Monday, May 07, 2007

What's the difference...

between an amateur and a professional?

That was a recurrent theme during T-'s last studio class.

An amateur practices until he gets it right.
A professional practices until she can't get it wrong.

It occurs to me that playing in an amateur orchestra fosters an amateur mindset towards preparing music.

A major benefit of playing in an orchestra is that the music stretches you, and can be an impetus for adding technical principal, fast. But the risk to this is that the requirements are often beyond what your "technique bank" can afford. Sometimes you can be seriously overdrawn. So you prepare as best you can, figure out the best way to "fake" it, actively engage your imagination to hear the music the way you want it to sound, even though it doesn't. Practice until you get it "right enough," then move on to the next challenge.

Some of my current angst over how I am playing is a side effect of having my ears opened to the sound I am actually producing. It's painful in my lessons, but so worthwhile. At least, I think it is. Might it be better to remain ignorant, enjoying my imaginary music? Sometimes, while I am practicing the orchestra music that is still beyond me, I wonder.


Funky Smith said...

Sort of like the difference between a talent and a genius.

In orchestra--just fake it. Just do as best you can and fake the rest. Unless you are principal, of course.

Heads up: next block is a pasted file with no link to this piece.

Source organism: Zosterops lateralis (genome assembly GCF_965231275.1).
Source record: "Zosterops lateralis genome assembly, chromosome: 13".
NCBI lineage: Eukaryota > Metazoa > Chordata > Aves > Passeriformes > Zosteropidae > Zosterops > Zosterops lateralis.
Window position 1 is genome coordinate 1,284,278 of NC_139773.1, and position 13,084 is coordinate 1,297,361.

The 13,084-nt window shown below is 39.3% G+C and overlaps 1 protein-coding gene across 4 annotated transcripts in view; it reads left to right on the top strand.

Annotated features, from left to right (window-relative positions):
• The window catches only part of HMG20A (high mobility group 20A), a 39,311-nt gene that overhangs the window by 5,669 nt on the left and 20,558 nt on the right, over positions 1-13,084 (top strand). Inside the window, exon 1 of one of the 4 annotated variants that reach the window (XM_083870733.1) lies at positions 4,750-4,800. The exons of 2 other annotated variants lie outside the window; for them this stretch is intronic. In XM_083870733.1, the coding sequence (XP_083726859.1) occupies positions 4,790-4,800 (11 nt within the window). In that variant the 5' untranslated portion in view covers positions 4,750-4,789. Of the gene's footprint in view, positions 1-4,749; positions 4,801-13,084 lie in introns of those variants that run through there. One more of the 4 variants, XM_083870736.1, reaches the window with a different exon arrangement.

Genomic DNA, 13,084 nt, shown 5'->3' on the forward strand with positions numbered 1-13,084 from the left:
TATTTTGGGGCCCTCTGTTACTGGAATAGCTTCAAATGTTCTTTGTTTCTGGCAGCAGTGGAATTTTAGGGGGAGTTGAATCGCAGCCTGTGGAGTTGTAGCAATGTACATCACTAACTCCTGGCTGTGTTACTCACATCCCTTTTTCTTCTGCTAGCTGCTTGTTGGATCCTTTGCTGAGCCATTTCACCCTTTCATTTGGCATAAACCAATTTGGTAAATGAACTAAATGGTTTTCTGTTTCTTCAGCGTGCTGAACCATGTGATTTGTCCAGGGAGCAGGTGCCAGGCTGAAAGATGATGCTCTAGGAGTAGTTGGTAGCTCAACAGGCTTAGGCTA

Maricello said...

Loved your comment on enjoying your imaginary music! Yes, I think we all imagine the sound we are producing to be so much more exquisite than it is, or mentally edit out the less than perfect parts. I know many amateur cellists who truly love playing the cello, despite what it may sound like to others. I have not seen such a love in players of other instruments, though I may be biased.

I do think some professionals might occasionally fake it, and are often very critical of their own playing.

Guanaco said...

Love the quote. I frequently hear it from my teacher.

Although orchestra is often a stretch, it is also a strong motivation to me to keep on working at it, to play better.

For my part, I am far too critical of my sound in spite of my teacher's comments to the contrary. I might be less frustrated if I did think I were playing better.

Gottagopractice said...

That's what I mean, funky smith. Playing in orchestra can foster a pervasive "just fake it" attitude, an entrance to the slippery slope of mediocrity.

Maricello, I've observed the same disproportional love of the 'cello. I still wonder why.

And yes, guanaco, that's a very good reason for playing in orchestra. Maybe try a little "imaginary music" <g>.